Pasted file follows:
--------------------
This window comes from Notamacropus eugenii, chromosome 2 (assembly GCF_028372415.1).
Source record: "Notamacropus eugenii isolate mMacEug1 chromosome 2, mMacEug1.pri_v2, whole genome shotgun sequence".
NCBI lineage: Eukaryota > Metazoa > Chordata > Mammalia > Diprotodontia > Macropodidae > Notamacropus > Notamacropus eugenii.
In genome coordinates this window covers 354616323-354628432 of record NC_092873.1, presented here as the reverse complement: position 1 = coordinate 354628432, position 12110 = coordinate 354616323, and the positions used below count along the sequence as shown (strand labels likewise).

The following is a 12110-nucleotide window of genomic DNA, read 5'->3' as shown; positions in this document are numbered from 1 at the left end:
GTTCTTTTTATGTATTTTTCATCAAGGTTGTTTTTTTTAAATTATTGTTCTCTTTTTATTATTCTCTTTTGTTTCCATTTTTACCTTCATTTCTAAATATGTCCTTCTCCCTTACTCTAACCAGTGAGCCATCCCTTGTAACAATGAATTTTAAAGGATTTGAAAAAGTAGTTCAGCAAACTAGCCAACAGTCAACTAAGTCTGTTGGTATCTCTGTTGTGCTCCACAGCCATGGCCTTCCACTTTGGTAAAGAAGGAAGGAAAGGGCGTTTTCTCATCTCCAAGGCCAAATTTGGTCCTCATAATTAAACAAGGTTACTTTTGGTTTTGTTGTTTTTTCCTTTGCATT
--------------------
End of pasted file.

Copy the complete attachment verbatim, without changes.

This window comes from Notamacropus eugenii, chromosome 2 (assembly GCF_028372415.1).
Source record: "Notamacropus eugenii isolate mMacEug1 chromosome 2, mMacEug1.pri_v2, whole genome shotgun sequence".
NCBI lineage: Eukaryota > Metazoa > Chordata > Mammalia > Diprotodontia > Macropodidae > Notamacropus > Notamacropus eugenii.
In genome coordinates this window covers 354616323-354628432 of record NC_092873.1, presented here as the reverse complement: position 1 = coordinate 354628432, position 12110 = coordinate 354616323, and the positions used below count along the sequence as shown (strand labels likewise).

The following is a 12110-nucleotide window of genomic DNA, read 5'->3' as shown; positions in this document are numbered from 1 at the left end:
GTTCTTTTTATGTATTTTTCATCAAGGTTGTTTTTTTTAAATTATTGTTCTCTTTTTATTATTCTCTTTTGTTTCCATTTTTACCTTCATTTCTAAATATGTCCTTCTCCCTTACTCTAACCAGTGAGCCATCCCTTGTAACAATGAATTTTAAAGGATTTGAAAAAGTAGTTCAGCAAACTAGCCAACAGTCAACTAAGTCTGTTGGTATCTCTGTTGTGCTCCACAGCCATGGCCTTCCACTTTGGTAAAGAAGGAAGGAAAGGGCGTTTTCTCATCTCCAAGGCCAAATTTGGTCCTCATAATTAAACAAGGTTACTTTTGGTTTTGTTGTTTTTTCCTTTGCATT